I want to be valued for what I am, for what I do naturally, not how well I conform to some pre-set list of needs that someone has. If someone else can fill some of those needs, I wouldn’t deny that to anyone, and I don’t want to be jealous when others have something different to offer; I just want the chance to offer what I have to give to those I love, and to remember that those things are priceless and not comparable to whatever unique gifts others may have. None of us should ever be saddled with the role of sole provider for someone’s needs (romantic or otherwise), anyway; our purpose on this earth is not to serve others, but to find ways to be ourselves in ways that also benefit others. By saying the rest of the world isn’t off limits to your partner, you free yourself of the job of being the whole world to your partner.
The monogamy system means that people hesitate to share themselves with others in certain ways, lest they become romantically involved—for since you can only have one romantic partner at a time, you have to make sure that your one partner is a good investment (and here we are back in the capitalist market even in our love relationships). Women check men out for financial means, men ponder whether a woman’s beauty is socially recognized enough to offer the prestige he hopes to get by having her at his side, and no one is able to experiment with partners who don’t meet enough of these criteria to be potential spouses. For that matter—just as in your friendships, there may be people in the world with whom you can spend some wonderfully romantic time once or twice a month, but with whom you don’t have enough in common to date steadily and then marry, etc. (although you often see such mismatched couples, who would have been happy as more sporadic partners, making each other miserable in fifty-year marriages). Non-monogamous relationships make such things possible without paying any price of mutual unhappiness.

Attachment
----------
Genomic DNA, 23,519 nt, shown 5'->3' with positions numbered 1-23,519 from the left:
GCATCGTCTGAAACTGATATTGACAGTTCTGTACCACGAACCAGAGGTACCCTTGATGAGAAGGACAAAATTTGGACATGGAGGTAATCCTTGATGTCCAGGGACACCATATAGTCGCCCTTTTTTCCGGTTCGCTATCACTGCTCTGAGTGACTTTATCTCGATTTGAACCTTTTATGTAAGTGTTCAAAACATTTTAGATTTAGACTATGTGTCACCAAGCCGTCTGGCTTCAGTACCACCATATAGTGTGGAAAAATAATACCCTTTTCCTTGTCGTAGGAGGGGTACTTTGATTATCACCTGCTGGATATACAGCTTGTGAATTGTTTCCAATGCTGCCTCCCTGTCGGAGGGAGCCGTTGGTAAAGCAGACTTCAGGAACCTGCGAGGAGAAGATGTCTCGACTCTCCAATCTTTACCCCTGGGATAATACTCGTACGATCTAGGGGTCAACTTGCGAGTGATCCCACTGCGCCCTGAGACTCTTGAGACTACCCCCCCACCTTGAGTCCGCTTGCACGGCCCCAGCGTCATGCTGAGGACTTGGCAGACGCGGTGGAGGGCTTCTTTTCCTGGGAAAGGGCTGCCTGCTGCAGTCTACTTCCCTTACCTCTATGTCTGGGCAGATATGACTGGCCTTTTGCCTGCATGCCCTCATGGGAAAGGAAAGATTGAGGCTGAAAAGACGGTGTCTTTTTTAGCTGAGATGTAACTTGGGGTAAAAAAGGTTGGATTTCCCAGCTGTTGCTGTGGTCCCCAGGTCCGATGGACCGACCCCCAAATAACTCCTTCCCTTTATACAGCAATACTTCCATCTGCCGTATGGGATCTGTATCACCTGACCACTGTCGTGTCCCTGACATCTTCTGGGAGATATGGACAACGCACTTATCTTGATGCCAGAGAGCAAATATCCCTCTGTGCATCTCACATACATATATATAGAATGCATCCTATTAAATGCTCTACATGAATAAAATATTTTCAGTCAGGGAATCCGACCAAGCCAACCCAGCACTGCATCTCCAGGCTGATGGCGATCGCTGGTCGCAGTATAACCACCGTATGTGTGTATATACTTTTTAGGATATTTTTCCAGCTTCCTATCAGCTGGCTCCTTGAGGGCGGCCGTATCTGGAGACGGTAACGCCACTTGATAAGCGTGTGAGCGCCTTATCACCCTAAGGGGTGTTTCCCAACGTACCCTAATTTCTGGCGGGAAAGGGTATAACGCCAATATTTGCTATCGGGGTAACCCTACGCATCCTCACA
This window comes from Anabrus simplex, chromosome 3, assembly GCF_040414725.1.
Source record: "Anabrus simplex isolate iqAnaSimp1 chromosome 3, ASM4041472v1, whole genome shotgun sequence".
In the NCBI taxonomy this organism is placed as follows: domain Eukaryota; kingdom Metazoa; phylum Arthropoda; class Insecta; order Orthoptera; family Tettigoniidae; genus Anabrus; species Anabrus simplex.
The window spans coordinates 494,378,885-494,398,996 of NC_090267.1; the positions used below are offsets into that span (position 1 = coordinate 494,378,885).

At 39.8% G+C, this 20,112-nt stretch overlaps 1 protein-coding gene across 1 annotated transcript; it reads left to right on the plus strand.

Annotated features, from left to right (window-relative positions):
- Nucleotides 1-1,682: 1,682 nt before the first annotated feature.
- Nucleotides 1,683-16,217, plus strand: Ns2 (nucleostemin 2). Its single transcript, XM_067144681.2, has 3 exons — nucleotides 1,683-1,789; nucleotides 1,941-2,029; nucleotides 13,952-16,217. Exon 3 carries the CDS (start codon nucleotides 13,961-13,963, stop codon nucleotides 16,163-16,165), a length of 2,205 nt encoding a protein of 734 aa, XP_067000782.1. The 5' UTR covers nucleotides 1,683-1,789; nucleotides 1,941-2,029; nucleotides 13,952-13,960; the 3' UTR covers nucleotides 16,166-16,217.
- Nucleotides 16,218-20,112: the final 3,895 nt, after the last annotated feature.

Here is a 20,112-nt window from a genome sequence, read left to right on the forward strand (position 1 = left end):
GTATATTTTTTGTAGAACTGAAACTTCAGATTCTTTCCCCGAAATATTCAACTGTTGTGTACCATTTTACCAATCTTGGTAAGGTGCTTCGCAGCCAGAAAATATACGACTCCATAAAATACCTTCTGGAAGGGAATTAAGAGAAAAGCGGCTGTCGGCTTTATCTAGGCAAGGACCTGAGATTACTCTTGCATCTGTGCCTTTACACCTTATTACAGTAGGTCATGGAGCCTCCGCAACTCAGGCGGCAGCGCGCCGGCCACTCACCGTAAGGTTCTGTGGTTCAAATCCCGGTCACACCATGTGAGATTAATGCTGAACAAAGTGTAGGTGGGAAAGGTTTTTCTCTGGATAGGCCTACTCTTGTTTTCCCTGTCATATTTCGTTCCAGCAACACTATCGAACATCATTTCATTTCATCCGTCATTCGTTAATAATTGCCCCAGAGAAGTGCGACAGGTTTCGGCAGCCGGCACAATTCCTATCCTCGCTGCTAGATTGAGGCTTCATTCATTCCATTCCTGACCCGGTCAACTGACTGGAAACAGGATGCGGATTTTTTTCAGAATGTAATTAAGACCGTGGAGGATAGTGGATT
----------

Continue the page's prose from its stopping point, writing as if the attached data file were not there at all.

I’ve decided that I no longer want to have a hierarchy of value between my friendships and my love relationships: they’re both crucial, irreplaceable in my life, and f*ck anyone who wants me to choose between any of them. Not only that, but I’ve stopped classifying things as “love” or “friendship” according to arbitrary superficial details—the feelings I share with certain friends are so intimate, so beautiful, that it’s ridiculous that I don’t call them lovers just because we don’t sleep together. It’s f*cking absurd that sex should be the dividing line between our relationships, between which ones take precedence, between who we play with, live with, sleep with, who we take care of first, who we die with at last.
By the same token, in open relationships, sex isn’t weighed down with so many implications and restrictions. Love and desire outside the lines of the monogamy model are demonized and attacked on every front in this society—in the lives of women, at least, and those men who don’t want to be monogamous but also despise the superficiality and sexist bullsh*t of the “player” scene are unlikely to find support in feminist circles, either. Sex should not be contained, and it should not be made symbolic of anything—it should simply be another way for people to be physically affectionate with each other, to give each other pleasure, to be intimate and emotionally expressive, taking equal responsibility for their involvement but without having to answer to some hypercritical mass, social expectation, or moral taboo.